Facebook vows to fight Islamic terror — while ignoring the threat of white nationalism

Facebook vows to fight Islamic terror — while ignoring the threat of white nationalism
Richard Spencer leads a movement that mixes racism, white nationalism and populism. David J. Phillip/AP
Richard Spencer leads a movement that mixes racism, white nationalism and populism. David J. Phillip/AP

In a policy blog post on Thursday, Facebook announced that it is using artificial intelligence and other methods to curb Islamic terror on the social network.

That distinction — Islamic extremism — is key. As Facebook noted, "We are currently focusing our most cutting edge techniques to combat terrorist content about ISIS, Al Qaeda and their affiliates." So no white supremacist terror groups or non-Islamic groups — although "we expect to expand to other terrorist organizations in due course," the post says.

Facebook restated its stance against ISIS and Al Qaeda by offering transparency on how it handles content that may support terrorism, attempt to recruit from the platform or spread terrorist propaganda.

"We remove terrorists and posts that support terrorism whenever we become aware of them," Monika Bickert, Facebook’s director of global policy management, and Brian Fishman, Facebook’s counterterrorism policy manager, wrote in the joint blog post. "When we receive reports of potential terrorism posts, we review those reports urgently and with scrutiny. And in the rare cases when we uncover evidence of imminent harm, we promptly inform authorities."

The post comes after United Kingdom Prime Minister Theresa May announced her goals to challenge internet and tech companies to play a more active role in counterterrorism. "We cannot allow this ideology the safe space it needs to breed," May said after the Manchester, England, concert bombing that claimed 22 lives. "Yet that is precisely what the internet — and the big companies that provide internet-based services — provide."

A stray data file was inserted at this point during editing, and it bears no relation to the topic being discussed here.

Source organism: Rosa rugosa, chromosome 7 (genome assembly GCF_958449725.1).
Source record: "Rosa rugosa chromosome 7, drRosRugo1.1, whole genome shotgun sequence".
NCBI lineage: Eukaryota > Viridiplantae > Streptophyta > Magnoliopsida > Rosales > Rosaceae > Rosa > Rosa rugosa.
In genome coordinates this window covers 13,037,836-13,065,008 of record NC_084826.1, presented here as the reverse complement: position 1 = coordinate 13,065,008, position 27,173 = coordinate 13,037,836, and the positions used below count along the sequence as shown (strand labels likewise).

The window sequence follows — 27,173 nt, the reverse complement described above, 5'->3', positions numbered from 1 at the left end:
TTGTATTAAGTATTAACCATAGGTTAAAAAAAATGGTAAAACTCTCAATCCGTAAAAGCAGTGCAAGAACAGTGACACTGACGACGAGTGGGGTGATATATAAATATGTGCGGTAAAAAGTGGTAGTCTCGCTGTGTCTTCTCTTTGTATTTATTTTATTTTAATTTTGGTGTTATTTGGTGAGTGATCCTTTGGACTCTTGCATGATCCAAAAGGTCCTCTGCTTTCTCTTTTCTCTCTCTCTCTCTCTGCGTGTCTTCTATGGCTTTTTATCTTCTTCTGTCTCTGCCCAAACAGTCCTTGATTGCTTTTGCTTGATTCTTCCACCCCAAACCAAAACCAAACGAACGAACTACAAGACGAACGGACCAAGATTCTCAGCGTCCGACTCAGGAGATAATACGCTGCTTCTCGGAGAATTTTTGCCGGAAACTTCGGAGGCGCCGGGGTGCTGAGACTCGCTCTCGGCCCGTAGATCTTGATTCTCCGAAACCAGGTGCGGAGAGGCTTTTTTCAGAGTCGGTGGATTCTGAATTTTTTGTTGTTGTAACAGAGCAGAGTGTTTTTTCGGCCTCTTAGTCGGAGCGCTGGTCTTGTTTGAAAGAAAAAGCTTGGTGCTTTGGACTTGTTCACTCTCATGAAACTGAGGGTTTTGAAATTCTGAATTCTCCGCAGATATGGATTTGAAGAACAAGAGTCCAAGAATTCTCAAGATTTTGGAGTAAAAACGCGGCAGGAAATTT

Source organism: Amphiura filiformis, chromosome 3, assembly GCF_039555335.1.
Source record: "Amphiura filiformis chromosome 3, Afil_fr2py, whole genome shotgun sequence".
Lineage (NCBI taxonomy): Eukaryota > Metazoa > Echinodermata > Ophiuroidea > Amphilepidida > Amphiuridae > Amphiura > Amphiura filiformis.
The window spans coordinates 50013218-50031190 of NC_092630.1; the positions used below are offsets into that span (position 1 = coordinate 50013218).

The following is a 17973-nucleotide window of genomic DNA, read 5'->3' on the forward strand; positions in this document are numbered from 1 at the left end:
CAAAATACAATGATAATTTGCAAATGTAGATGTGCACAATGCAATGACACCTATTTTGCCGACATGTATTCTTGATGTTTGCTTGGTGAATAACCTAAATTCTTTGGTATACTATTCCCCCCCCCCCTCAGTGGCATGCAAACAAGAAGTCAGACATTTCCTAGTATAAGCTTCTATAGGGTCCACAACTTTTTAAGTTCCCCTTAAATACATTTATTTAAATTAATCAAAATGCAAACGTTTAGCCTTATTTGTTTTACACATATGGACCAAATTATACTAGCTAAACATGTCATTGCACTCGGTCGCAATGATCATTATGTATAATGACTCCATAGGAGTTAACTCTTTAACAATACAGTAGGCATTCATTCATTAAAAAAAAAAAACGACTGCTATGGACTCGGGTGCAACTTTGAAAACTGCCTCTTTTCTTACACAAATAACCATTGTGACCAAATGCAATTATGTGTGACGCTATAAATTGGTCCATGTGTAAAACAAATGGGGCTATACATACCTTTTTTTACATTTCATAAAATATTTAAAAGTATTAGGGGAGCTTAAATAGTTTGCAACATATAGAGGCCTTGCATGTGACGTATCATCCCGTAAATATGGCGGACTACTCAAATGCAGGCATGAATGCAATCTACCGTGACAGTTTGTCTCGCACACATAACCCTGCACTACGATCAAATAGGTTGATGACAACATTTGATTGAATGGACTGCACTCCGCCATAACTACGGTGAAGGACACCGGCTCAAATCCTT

How Facebook uses AI to crack down on Islamic terror

According to Facebook, the company finds most of the removed terrorist content themselves. But the company says it will use artificial intelligence to stop the spread of such inappropriate content on the platform.

One way is image matching, which removes a photograph or video that matches a known terrorism photo or video that has been taken off the site before. The company is experimenting with language understanding, which uses AI to comprehend text that may promote terrorism. It's also identifying terrorism clusters and has improved identification of fake accounts.

Facebook also said how human moderators play a part. The company said it would to grow its community operations team by 3,000 over the next year to review flagged content, and that it has hired more than 150 counterterrorism experts who collectively speak nearly 30 languages. The company is also working with other tech companies, governments, NGOs and community groups.

"Our technology is going to continue to evolve just as we see the terror threat continue to evolve online," Bickert told the BBC. "Our solutions have to be very dynamic."

Will Facebook recognize other forms of extremism as well?

It'll be interesting to see how Facebook responds and adapts to other, more domestic terrorism as well — considering the seemingly endless spread of Nazism and white supremacist speech on Twitter, Facebook and around the web.

As Zak Cheney Rice noted in a March Mic story, "President Donald Trump and his supporters have made an aggressive display of painting Muslims — especially immigrants and refugees — as the greatest national security threat facing Americans today." But a "much older and more costly threat" is lurking closer to home.